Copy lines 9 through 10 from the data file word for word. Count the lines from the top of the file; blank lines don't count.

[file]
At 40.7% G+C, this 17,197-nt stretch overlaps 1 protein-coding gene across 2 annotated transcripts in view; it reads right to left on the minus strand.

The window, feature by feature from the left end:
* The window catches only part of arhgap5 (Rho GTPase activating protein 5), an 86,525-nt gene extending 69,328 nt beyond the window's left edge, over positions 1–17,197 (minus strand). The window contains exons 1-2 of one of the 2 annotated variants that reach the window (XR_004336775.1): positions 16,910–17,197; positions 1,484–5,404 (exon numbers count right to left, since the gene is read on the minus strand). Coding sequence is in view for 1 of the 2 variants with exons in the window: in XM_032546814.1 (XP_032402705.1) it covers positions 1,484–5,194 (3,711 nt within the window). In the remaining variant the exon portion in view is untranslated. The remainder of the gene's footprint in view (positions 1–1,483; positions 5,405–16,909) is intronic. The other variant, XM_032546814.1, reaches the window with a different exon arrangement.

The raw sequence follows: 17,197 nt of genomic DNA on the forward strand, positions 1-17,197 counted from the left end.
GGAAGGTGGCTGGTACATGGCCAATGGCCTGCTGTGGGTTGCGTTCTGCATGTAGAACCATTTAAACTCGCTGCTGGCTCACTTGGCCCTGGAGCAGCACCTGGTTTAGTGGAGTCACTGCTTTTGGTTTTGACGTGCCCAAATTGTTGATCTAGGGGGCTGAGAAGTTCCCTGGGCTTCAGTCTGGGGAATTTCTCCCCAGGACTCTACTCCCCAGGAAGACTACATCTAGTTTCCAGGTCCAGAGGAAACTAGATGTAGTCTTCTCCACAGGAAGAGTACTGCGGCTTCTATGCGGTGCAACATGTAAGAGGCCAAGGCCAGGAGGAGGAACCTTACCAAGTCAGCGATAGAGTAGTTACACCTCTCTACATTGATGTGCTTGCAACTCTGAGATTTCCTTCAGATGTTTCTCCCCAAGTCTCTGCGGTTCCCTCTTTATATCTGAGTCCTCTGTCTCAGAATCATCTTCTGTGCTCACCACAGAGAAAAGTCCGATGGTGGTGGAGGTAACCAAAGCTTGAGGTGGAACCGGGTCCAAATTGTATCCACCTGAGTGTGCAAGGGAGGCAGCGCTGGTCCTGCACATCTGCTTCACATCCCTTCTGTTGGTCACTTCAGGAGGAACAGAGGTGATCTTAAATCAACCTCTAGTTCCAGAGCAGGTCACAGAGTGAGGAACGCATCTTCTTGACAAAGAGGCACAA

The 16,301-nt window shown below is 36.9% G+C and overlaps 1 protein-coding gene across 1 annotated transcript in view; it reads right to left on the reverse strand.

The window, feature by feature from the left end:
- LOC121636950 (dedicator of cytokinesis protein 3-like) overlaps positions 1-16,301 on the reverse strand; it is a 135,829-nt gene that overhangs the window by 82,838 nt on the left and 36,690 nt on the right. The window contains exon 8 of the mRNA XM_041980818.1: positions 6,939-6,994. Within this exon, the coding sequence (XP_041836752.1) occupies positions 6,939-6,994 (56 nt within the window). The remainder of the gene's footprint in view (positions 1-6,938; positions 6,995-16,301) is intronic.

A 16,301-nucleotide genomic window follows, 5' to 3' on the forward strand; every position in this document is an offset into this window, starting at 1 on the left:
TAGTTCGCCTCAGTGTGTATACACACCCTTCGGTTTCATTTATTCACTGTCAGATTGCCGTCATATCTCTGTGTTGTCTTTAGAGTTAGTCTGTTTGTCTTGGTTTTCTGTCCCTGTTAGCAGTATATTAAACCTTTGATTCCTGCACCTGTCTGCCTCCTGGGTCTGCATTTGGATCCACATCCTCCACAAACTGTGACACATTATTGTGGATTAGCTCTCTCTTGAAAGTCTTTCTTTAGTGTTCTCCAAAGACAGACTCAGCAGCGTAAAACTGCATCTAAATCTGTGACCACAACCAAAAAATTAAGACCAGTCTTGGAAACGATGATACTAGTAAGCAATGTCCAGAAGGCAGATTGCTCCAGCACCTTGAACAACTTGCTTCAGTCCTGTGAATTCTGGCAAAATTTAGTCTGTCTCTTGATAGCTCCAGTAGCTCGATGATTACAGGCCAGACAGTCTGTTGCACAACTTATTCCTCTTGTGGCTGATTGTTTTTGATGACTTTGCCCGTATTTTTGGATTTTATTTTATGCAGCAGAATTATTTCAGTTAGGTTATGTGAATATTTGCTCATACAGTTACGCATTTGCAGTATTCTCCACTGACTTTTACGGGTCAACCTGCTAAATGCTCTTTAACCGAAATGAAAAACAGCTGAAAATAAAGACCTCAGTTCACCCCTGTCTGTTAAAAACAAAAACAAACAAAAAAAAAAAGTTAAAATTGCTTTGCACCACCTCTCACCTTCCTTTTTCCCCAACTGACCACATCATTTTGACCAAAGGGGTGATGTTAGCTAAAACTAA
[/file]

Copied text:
A 16,301-nucleotide genomic window follows, 5' to 3' on the forward strand; every position in this document is an offset into this window, starting at 1 on the left:
TAGTTCGCCTCAGTGTGTATACACACCCTTCGGTTTCATTTATTCACTGTCAGATTGCCGTCATATCTCTGTGTTGTCTTTAGAGTTAGTCTGTTTGTCTTGGTTTTCTGTCCCTGTTAGCAGTATATTAAACCTTTGATTCCTGCACCTGTCTGCCTCCTGGGTCTGCATTTGGATCCACATCCTCCACAAACTGTGACACATTATTGTGGATTAGCTCTCTCTTGAAAGTCTTTCTTTAGTGTTCTCCAAAGACAGACTCAGCAGCGTAAAACTGCATCTAAATCTGTGACCACAACCAAAAAATTAAGACCAGTCTTGGAAACGATGATACTAGTAAGCAATGTCCAGAAGGCAGATTGCTCCAGCACCTTGAACAACTTGCTTCAGTCCTGTGAATTCTGGCAAAATTTAGTCTGTCTCTTGATAGCTCCAGTAGCTCGATGATTACAGGCCAGACAGTCTGTTGCACAACTTATTCCTCTTGTGGCTGATTGTTTTTGATGACTTTGCCCGTATTTTTGGATTTTATTTTATGCAGCAGAATTATTTCAGTTAGGTTATGTGAATATTTGCTCATACAGTTACGCATTTGCAGTATTCTCCACTGACTTTTACGGGTCAACCTGCTAAATGCTCTTTAACCGAAATGAAAAACAGCTGAAAATAAAGACCTCAGTTCACCCCTGTCTGTTAAAAACAAAAACAAACAAAAAAAAAAAGTTAAAATTGCTTTGCACCACCTCTCACCTTCCTTTTTCCCCAACTGACCACATCATTTTGACCAAAGGGGTGATGTTAGCTAAAACTAA